The ancient and contemporary Druids celebrate autumn by chanting mythical songs in honor of the Autumnal Equinox, the beginning of fall when daylight and nighttime hours are equal. In 2022, it occurred on September 22 at 9:03 pm.
Autumn is nature’s time to show off its mature artistic skills. Spring is full of bright colors like a child’s drawing. Summer is like a youth, still exploring and learning and pretending to be jaded as the months roll by. Fall is grown up and confident, knowing exactly what catches the eye and makes the audience exclaim. It is the time in which the trees transform the green leaves of summer to fiery red, soft luminous yellows and otherworldly rusts and auburns. For painters, ocher is the base of most fall color palettes. It has been discovered to have been used by Homo erectus in Kenya over 285,000 years ago. It is the oldest known pigment to have been used to create art. Over time, umber and sienna, related earth pigments, gave us a gradient in this color spectrum.
We asked artists to participate in our Joy of Autumn celebration by submitting works that convey their personal vision of fall. Although it is impossible to recreate Great Nature’s vision, we have received images which convey the beauty and joy of the season. The artists who have been chosen as winners and runners-up have used fall colors as a base to evoke the warmth, depth and glorious richness of the season.
We chose the work of Teruhisa Tahara for the cover of this issue because it evokes the pure joy of singing birds against an autumnal sky. The choruses of birds can be nature’s way of chanting mythical songs in honor of the autumnal equinox. Tahara explains that in Japan, due to earthquakes, the telephone, electricity and information cables are usually above ground on tall poles. The Japanese swallows who summer in Honshū and Hokkaidō congregate on these cables before they make their way south for the winter. Their voices signal a release from the hottest summer on record.
Karen Gentile captures a peaceful and lovely moment during the transition from summer to Autumn in her painting of stately trees with green and orange leaves next to a burnished brown shed-like structure with a golden doorway. All appears still in her very structurally composed image in which golden sunlight illuminates the foreground and background land, seemingly to capture a moment when the colors of autumn are so vibrant that you know this will not last forever.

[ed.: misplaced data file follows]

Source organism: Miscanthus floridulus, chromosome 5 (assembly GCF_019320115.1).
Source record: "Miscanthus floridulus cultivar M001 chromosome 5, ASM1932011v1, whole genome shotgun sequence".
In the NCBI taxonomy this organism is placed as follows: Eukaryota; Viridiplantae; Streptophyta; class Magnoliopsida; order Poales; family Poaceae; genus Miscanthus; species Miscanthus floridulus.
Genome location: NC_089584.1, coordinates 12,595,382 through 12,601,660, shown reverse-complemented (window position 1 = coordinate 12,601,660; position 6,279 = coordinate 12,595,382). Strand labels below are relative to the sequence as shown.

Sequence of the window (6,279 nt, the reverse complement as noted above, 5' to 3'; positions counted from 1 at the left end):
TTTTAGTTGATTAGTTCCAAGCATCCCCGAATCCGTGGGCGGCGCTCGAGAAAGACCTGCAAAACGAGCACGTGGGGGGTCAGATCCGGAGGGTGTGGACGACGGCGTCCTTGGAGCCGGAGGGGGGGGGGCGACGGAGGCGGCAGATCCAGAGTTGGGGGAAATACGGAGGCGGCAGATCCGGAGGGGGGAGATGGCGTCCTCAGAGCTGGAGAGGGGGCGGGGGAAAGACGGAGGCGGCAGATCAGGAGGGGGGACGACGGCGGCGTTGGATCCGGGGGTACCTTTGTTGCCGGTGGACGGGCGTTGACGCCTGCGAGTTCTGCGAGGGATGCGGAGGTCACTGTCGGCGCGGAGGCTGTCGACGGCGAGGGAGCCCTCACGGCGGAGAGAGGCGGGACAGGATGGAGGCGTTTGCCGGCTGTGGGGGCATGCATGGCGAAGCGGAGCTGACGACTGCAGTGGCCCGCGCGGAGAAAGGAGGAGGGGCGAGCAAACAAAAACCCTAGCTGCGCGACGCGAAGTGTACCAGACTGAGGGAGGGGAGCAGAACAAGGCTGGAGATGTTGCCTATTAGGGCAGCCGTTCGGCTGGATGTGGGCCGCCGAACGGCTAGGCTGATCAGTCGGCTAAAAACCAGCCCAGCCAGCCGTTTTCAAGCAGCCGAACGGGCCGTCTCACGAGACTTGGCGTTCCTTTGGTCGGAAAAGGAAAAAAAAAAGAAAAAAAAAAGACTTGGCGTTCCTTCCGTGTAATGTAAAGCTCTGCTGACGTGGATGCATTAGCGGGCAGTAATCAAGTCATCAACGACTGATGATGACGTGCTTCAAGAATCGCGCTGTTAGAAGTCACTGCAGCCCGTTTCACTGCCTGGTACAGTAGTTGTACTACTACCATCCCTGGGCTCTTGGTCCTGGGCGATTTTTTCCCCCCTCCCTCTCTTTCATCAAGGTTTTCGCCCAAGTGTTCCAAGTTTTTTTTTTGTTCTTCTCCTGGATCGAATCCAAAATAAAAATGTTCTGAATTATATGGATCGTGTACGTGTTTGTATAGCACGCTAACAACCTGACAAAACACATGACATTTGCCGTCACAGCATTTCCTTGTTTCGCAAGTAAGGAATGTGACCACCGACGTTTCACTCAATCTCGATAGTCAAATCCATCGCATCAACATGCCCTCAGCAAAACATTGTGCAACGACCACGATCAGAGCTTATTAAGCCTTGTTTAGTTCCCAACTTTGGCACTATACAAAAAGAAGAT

In Kathleen Gefell’s work, Autumn has not arrived in full splendor yet. A hint of ochre bleeds through a green expansive landscape like a harbinger of Autumn. A stream cuts through the middle like a path leading to a larger body of water capped off by misty mountains in the distance. The images are not distinct as if the artist is in touch with the spirit of the earth rather than the external details. Her landscape depicts a quiet moment of transition in which Summer has not really gone and Autumn has not yet arrived. As if the earth needs a moment of repose before the glorious colors burst forth.
Alan Gaynor’s still life photograph of a flower that appears to be literally exploding with energetic red tentacles evokes the joyous energy of the color red of Autumn.
A more whimsical approach can be seen in the work of Arlene Finger. Her work of little figures climbing tree trunks and pinning Autumn leaves on trees seems to be telling a story. Are these little figures elves or earth spirits helping Autumn get under way?
Autumn can be bittersweet as we leave summer behind, but it is also a glorious beginning to the winter holidays. It is a time in which the earth speaks to us in a loud “voice.” The works of each of our winners reminds us to “listen.” G&S